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IL VOLO (HIDDEN MOON)

ILVOLOheader

Opening cliché: There’s something special about Italian film music. That goes without saying. If you’re a film fan you’ve probably had a favorite tune in mind since the phrase “Italian film music.” Go ahead and hum it, I won’t tell anyone.

Beautiful. Since we now know that you’re well-versed in the ins and outs of Italian film scores, we don’t need to spend too much establishing that Luis Bacalov is one of the greats. Maybe he’s not as glamorous as Nino Rota (The Godfather, Romeo and Juliet, every major Fellini film ever), or as name-checkable as Ennio Morricone (do I need to list the films?) but he’s a major player in his own right, even though he isn’t even properly Italian (he’s an Argentine expat). The man has an Oscar, dammit (for 1996’s Il Postino) and you’ve recently heard the english-language version of his theme for Sergio Corbucci’s Django serving the same role in Tarantino’s Django Unchained (and he’s all over Kill Bill’s One and Two). To top it off he composed possibly my favorite Italian score, for the polizottesco movie Milano Calibro 9, in collaboration with the prog-rock outfit Osanna. That score in particular is a fine exemplar of the great way that Italian movie scores treat classical music, rock, funk, prog, and jazz as if they’re all the same thing and all with equal value.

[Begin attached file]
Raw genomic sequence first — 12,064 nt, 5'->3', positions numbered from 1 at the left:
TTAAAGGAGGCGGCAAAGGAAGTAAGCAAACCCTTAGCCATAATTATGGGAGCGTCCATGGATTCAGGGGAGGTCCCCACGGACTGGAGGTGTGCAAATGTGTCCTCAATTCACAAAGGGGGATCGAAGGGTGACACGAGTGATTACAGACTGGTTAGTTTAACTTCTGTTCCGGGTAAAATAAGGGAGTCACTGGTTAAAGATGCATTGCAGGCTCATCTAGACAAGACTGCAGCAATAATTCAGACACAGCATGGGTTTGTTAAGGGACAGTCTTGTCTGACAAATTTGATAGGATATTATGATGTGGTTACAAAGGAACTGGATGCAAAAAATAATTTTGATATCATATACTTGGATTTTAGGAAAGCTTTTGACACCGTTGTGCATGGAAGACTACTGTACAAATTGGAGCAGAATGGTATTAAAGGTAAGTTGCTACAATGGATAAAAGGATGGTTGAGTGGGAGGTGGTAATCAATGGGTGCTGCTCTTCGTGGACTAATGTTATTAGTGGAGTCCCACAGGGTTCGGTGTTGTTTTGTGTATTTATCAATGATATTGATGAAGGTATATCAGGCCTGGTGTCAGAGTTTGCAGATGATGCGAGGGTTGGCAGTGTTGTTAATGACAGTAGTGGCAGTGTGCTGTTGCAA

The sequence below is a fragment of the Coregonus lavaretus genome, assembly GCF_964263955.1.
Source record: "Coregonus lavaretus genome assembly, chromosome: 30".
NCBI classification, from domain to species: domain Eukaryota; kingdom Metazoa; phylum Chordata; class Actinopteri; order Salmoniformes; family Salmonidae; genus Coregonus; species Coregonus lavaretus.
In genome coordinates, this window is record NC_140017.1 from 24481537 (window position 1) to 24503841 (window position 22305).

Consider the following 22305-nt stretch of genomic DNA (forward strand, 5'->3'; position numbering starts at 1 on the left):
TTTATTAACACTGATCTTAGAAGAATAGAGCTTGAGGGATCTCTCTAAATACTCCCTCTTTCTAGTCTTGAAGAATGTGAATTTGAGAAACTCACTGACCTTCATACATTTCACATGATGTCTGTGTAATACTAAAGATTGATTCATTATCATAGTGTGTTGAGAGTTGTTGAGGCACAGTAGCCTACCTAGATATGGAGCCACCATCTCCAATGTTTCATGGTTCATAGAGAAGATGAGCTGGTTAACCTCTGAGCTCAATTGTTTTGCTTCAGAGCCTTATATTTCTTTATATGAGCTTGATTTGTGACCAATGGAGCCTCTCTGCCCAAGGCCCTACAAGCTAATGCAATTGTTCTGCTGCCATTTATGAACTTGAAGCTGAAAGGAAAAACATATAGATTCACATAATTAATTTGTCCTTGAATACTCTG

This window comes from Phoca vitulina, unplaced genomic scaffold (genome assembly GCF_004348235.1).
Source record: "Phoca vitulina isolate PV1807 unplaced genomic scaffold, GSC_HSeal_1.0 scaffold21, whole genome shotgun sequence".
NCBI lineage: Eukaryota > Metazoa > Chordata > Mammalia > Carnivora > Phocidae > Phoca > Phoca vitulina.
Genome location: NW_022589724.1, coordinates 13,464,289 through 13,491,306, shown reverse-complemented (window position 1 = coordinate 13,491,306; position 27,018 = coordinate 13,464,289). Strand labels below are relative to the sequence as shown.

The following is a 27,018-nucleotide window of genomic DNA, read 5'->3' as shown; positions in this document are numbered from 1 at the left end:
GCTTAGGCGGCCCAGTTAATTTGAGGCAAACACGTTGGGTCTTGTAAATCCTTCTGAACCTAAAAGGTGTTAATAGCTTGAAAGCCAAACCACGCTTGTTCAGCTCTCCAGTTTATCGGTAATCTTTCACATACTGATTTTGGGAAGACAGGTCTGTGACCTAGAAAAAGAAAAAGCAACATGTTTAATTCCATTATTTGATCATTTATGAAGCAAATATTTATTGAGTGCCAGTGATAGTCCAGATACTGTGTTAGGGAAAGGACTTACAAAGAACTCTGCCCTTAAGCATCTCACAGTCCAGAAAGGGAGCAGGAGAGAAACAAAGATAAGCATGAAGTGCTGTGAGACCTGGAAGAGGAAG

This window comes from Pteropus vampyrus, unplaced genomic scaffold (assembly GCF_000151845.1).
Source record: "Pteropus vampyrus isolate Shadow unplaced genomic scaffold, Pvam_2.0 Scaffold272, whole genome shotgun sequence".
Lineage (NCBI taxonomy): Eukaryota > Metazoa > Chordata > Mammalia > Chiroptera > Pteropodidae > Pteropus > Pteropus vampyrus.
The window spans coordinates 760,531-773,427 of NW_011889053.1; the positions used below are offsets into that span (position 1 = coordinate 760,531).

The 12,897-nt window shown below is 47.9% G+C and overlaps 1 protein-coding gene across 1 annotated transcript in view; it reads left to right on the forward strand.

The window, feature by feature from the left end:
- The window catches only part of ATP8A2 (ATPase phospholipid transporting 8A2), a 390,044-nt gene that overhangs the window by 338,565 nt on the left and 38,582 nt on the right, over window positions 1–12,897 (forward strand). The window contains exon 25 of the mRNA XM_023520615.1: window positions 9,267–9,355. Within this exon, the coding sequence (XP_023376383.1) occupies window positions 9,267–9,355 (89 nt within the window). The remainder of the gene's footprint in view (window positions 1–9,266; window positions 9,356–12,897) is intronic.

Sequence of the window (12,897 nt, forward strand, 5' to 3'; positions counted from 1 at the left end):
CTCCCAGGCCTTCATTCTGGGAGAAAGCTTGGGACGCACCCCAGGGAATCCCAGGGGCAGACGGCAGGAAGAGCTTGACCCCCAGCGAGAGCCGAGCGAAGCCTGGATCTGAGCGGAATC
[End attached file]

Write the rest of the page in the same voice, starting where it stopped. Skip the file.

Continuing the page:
So it was with great excitement and trepidation that I heard Bacalov had composed a new song, for the movie Hidden Moon, to be sung by “Italian Operatic Pop Teen Sensation Il Volo”. Oof. It’s hard to even write that phrase. It all sounds a little cheesy, but Bacalov is a great composer who’s still doing good work, so I’ve tried to keep an open mind about the whole thing.

Well, as it turns out, the song, titled “Luna Nacosta” is a little cheesy, thanks mainly to the modern production which in addition to being just slightly too clean features a pretty distracting snare drum in the song’s second half.  As a composition the song is powerful, classic Bacalov, in somewhat more earnest mode than the aforementioned theme for Django, with the possibly-adenoidal singers (seriously, these teens sound like they’re pushing thirty), having at it with full-throated abandon. This might be off-putting to some listeners, but European pop, in addition to being a little schlocky, has always been a little more open and sincere in the emotion department than its more ironic English-languge counterparts. All in all, a welcome surprise, albeit with minor reservations, especially since Bacalov is getting up there in years.

It’s heartening that in the current climate of Hollywood music, with their washes of amorphous synthesized noise, that there’s still people like Bacalov and Morricone making music, however sporadically. It’s best we cherish them while they’re still around.

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